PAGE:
Tuesday, November 20, 2012

The Misinterpretation of Tara Jupp

A few years ago, I read a purely delightful book called The Lost Art of Keeping Secrets. It floated about in the back of my mind from time to time after I had read it, until one day I decided that I really, really wanted to read it again. I almost never re-read books, but I loved it just as much the second time. Any possible consideration of reading it a third time was indefinitely put on hold when I discovered that the author, Eva Rice, has written a new book: The Misinterpretation Of Tara Jupp. I am not ashamed to tell you that I squealed when I found this out!


This is not a book that anyone would expect to win great literary prizes, it doesn't set out to teach you things about life or the world or human nature, and you won't swoon at any beautiful turns of phrase, but I loved pretty much every page. If I were to be picky I'd say Rice's first book has a slice more magic to it, but that could well be because it is set in the 1950s which I'm a bit of a sucker for. ... Tara Jupp is the kind of book I wish there was more of: intelligently written, interesting and non-formulaic yet easy reading and fun. It's a very difficult balance to strike so I am always pleased when I find a book that does the job. It's the perfect holiday read when you don't want your brain to turn to complete mush, and you want to read a plot line than is complex and unexpected while still being an utter confection of a book.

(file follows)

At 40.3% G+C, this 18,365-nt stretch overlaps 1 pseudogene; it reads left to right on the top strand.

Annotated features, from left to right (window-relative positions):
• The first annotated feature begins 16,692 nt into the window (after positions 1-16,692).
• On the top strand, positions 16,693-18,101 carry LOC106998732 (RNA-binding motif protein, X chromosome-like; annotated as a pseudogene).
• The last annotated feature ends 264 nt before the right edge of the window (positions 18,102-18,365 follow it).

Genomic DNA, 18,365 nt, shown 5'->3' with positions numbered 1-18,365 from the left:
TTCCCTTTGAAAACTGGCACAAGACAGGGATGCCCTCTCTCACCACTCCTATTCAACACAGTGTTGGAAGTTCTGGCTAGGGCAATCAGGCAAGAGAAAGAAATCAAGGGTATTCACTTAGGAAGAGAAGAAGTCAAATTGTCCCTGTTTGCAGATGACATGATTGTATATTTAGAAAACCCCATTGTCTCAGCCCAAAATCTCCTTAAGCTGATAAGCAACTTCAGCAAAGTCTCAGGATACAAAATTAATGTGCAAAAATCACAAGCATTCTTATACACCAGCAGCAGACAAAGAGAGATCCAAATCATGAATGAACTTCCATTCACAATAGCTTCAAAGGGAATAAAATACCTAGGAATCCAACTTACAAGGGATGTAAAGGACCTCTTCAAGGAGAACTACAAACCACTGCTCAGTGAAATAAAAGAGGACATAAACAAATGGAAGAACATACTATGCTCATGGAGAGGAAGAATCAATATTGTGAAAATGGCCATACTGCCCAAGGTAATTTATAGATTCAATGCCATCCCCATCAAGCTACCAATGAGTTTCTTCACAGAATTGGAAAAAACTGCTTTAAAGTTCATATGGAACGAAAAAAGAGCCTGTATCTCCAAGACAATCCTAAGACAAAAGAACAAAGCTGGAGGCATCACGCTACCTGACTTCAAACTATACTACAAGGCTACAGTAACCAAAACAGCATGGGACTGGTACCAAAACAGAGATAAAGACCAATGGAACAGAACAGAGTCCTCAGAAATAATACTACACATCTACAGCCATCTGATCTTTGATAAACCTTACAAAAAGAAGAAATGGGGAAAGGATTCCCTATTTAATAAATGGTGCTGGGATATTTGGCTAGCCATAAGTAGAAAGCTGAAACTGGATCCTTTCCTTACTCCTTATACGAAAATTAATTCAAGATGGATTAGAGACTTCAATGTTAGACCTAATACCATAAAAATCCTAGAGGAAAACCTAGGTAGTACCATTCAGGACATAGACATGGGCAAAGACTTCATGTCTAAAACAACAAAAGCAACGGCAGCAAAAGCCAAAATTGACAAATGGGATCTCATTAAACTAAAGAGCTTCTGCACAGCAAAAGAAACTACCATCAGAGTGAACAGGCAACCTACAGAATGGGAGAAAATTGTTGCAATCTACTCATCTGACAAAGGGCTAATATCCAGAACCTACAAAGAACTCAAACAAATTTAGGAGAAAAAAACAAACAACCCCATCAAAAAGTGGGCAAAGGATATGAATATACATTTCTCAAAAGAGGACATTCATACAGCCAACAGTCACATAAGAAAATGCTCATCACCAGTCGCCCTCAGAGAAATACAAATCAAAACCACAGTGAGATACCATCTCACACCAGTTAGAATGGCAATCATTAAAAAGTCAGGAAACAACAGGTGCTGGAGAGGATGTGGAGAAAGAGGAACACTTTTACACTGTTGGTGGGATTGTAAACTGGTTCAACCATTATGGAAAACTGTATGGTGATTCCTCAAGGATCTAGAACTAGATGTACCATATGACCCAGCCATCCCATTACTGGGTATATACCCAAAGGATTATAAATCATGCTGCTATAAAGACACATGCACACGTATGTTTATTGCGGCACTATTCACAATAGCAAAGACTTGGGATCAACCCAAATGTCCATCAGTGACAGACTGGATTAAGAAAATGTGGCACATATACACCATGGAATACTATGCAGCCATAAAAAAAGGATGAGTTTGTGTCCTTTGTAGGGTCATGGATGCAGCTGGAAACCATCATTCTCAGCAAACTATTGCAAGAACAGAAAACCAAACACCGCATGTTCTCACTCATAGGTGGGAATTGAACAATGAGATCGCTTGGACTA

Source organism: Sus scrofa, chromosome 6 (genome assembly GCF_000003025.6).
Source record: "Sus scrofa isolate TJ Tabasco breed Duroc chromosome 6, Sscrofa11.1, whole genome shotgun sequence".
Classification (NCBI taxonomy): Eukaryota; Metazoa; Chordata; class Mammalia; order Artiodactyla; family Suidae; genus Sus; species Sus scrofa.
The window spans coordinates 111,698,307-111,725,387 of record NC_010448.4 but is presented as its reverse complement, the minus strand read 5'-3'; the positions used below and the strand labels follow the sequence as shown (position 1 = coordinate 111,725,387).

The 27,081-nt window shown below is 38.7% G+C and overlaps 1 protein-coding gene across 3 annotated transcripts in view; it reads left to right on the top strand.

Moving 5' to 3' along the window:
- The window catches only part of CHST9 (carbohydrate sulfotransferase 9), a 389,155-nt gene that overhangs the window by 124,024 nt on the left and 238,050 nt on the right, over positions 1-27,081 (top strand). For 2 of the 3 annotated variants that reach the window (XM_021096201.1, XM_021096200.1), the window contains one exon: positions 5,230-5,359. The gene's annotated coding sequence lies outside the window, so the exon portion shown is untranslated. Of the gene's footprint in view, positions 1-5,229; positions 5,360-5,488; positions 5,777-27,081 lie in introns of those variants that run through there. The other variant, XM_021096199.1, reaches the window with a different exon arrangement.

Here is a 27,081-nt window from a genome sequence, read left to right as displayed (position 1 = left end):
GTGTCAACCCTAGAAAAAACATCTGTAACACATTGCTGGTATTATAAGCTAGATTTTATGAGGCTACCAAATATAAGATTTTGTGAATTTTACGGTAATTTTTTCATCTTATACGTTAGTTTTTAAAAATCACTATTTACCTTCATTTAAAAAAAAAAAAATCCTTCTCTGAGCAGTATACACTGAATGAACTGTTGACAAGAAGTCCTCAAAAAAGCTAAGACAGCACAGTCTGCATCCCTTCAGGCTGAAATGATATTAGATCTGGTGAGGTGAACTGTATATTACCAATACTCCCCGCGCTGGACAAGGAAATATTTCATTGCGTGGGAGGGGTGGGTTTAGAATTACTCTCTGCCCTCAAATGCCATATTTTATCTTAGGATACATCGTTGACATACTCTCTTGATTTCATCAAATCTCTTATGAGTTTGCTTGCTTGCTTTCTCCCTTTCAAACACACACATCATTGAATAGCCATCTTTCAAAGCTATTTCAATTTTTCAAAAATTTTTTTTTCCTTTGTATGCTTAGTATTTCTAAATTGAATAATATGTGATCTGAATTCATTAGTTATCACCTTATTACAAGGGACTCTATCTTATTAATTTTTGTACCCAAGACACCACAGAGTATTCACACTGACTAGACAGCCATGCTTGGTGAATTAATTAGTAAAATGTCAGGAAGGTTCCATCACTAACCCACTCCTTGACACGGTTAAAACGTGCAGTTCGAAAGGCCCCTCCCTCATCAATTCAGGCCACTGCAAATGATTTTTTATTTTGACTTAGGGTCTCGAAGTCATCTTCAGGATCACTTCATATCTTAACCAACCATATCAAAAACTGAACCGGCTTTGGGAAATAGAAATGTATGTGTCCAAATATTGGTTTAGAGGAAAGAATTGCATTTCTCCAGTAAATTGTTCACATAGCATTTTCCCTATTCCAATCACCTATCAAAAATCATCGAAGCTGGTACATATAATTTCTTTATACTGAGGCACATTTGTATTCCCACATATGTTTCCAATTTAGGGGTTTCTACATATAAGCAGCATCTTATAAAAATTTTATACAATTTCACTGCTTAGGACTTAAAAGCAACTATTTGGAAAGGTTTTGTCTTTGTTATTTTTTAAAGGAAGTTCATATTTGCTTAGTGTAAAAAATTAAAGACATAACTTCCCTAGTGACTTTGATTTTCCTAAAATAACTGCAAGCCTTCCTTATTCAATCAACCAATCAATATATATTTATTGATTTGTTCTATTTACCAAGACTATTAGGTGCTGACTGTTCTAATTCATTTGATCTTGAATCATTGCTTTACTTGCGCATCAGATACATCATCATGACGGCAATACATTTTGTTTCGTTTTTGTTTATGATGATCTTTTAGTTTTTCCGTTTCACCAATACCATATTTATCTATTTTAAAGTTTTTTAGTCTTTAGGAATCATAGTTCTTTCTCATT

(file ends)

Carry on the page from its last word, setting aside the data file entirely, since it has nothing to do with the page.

Read this: If you want to take a break from predictable chit lit where the characters' shoe brands are mentioned on every second page OR if you want to take a break from heavy-going mid twentieth century French philosophy.

Sunday, November 18, 2012

Quite A Good Book

A Visit From The Goon Squad was a book I quite enjoyed reading, but I'm afraid I can't get excited about it. When something wins a prize it's difficult, if not impossible, not to place a heavy weight of expectation on what it will deliver. I suppose it is inevitable that sometimes that expectation leads to disappointment. A Visit From The Goon Squad won the Pulitzer for fiction in 2011, and the 2010 winner (Tinkers)was a book so shivery and delicate and poignant that I still sigh dreamily when I think about it. Another past Pulitzer winner, The Namesake, is one of my favourite books of all time so I was expecting nothing less than to be astounded by The Goon Squad. I was disappointed.

I liked the writing style, the characters, the observations, and most of all the twist that was the final chapter. I am glad that I read A Visit From The Goon Squad but if I am perfectly honest I was hoping for a transcendent reading experience and I got an enjoyable one instead.